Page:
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Arteriosclerotic renal artery stenosis: conservative versus interventional management
  1. Christlieb Haller
  1. Correspondence to:
    Priv. Doz. Dr C Haller, I. Medizinische Klinik, Hegau-Klinikum, Virchowstr. 10, 78221 Singen, Germany;

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Renal artery stenosis is the most common cause of secondary hypertension. Over 90% of renal artery stenoses are caused by arteriosclerosis, the remainder resulting from fibromuscular dysplasia which usually does not lead to progressive azotemia and end stage renal disease. Renal angioplasty is the treatment of choice for fibromuscular dysplastic disease and has the potential of curing hypertension if performed early.

The situation is quite different for arteriosclerotic renal artery disease which generally occurs in older patients with longstanding hypertension. The stenotic lesions are typically localised at the ostium of the renal artery, respectively in the aortic wall. Reconstructive surgery has been the classical treatment for these lesions,1 particularly since the initial experience with renal artery angioplasty for arteriosclerotic ostial lesions was disappointing. However, a prospective randomised study has demonstrated that reconstructive surgery offers no definite advantage over interventional treatment of renal artery stenosis.2 Since most patients with arteriosclerotic renal artery disease have coronary and cerebral atherosclerosis and other significant comorbid conditions which increase the risk of surgery, the interventional treatment of renal artery stenosis has become the preferred method of renal revascularisation in many centres. This development has been reinforced by the more recent introduction of renal arterial stent implantation, which may improve the outcome of renal artery interventions, although there have been no randomised prospective comparisons between renal artery stenting and other forms of treatment. Most reports on renal angioplasty with stent implantation have been based on relatively few patients with only a short follow up period. However, a recently published paper from a multicentre registry of 1058 patients reports a benefit from renal artery stenting on both blood pressure control and renal function after four years of follow up.3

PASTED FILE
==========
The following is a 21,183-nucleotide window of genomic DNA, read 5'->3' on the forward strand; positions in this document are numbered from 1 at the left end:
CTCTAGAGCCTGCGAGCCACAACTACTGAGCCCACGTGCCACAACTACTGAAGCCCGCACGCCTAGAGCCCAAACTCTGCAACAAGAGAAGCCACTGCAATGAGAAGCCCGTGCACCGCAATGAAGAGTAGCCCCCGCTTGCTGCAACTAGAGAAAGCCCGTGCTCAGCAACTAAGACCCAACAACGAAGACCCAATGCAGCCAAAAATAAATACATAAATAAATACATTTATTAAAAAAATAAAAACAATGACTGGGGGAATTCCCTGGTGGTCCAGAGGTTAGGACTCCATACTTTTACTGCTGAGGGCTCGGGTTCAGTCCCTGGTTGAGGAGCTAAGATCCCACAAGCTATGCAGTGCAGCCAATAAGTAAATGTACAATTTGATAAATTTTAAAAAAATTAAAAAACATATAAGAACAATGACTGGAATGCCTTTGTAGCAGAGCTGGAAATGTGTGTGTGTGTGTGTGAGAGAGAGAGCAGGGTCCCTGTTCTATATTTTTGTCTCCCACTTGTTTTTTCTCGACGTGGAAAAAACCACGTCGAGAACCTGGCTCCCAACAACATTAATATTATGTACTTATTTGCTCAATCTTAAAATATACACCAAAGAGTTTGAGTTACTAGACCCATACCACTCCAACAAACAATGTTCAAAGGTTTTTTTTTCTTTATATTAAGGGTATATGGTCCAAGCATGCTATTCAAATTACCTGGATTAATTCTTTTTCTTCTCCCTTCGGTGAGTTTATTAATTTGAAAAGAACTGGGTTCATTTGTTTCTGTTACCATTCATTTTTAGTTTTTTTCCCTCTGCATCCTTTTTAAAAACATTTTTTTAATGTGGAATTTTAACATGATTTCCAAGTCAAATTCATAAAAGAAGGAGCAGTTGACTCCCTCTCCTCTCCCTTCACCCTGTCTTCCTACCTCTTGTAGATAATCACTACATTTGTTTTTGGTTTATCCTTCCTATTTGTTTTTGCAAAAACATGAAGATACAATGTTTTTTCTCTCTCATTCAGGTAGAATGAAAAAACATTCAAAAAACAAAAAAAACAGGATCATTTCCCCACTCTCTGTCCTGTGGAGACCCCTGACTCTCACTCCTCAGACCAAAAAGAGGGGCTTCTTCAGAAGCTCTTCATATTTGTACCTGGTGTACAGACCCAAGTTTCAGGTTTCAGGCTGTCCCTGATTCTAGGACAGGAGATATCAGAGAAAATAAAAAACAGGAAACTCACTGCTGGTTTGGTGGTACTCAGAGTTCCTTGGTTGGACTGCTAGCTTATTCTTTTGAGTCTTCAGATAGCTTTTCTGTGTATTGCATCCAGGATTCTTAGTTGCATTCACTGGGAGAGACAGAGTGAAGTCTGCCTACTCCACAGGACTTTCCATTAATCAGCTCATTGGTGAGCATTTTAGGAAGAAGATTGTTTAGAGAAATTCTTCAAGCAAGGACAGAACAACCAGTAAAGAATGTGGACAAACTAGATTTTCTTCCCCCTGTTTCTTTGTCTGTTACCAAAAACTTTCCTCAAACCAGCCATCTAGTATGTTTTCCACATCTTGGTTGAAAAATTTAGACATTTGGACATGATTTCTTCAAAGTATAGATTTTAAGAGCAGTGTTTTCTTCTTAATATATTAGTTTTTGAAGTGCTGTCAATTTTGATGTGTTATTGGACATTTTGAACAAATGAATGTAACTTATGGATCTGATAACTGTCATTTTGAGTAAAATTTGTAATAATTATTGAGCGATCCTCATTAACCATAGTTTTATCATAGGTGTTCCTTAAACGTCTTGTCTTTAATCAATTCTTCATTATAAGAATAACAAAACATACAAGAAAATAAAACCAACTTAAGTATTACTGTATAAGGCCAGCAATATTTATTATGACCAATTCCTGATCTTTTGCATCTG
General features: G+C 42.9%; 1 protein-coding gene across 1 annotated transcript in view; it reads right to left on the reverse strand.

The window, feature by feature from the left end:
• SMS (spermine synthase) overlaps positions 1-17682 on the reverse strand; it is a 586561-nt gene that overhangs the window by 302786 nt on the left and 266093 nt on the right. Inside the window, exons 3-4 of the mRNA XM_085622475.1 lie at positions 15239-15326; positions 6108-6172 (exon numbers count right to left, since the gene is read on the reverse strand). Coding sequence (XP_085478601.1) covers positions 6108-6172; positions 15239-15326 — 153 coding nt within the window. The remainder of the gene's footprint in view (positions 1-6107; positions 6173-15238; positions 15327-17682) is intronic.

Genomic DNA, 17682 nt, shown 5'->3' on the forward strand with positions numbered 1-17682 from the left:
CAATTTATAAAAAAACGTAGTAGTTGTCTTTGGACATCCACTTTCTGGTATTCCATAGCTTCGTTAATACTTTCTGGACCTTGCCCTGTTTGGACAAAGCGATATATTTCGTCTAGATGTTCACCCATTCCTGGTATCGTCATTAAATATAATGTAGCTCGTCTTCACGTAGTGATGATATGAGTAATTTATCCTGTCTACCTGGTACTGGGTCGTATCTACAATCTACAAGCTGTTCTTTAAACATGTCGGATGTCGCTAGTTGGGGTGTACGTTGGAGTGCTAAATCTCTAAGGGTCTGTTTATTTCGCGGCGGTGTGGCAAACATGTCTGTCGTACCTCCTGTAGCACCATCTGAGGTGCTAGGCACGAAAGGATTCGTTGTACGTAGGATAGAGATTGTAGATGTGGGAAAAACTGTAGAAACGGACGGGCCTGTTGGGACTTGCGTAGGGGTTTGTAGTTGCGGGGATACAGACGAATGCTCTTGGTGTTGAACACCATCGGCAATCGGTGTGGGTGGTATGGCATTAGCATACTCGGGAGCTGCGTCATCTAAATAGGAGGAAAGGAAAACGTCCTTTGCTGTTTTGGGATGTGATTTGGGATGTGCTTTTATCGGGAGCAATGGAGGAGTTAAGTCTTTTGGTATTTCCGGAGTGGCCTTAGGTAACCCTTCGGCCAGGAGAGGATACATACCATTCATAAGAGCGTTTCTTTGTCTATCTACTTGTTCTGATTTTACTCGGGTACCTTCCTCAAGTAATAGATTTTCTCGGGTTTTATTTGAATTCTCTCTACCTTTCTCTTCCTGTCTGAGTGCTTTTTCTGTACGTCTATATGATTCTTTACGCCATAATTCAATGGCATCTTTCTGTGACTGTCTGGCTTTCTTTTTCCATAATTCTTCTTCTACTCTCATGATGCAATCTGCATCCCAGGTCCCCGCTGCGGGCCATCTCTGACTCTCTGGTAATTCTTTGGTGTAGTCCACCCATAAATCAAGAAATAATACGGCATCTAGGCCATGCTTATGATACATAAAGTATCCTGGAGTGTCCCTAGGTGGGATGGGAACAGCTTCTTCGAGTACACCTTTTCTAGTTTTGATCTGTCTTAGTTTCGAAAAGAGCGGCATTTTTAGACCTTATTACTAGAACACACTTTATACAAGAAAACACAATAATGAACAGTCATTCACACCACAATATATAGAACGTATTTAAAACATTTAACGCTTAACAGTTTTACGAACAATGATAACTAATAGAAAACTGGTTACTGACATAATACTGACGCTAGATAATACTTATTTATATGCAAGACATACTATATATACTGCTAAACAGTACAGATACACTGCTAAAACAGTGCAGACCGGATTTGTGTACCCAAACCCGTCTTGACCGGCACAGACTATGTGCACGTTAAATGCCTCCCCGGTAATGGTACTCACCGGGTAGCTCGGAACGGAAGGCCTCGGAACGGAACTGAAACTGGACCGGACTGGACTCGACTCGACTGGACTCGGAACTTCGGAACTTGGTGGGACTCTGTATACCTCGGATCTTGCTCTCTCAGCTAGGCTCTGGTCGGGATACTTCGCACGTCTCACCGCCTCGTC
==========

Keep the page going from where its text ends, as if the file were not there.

The treatment of renal artery disease has recently been reviewed.4 The present paper summarises …

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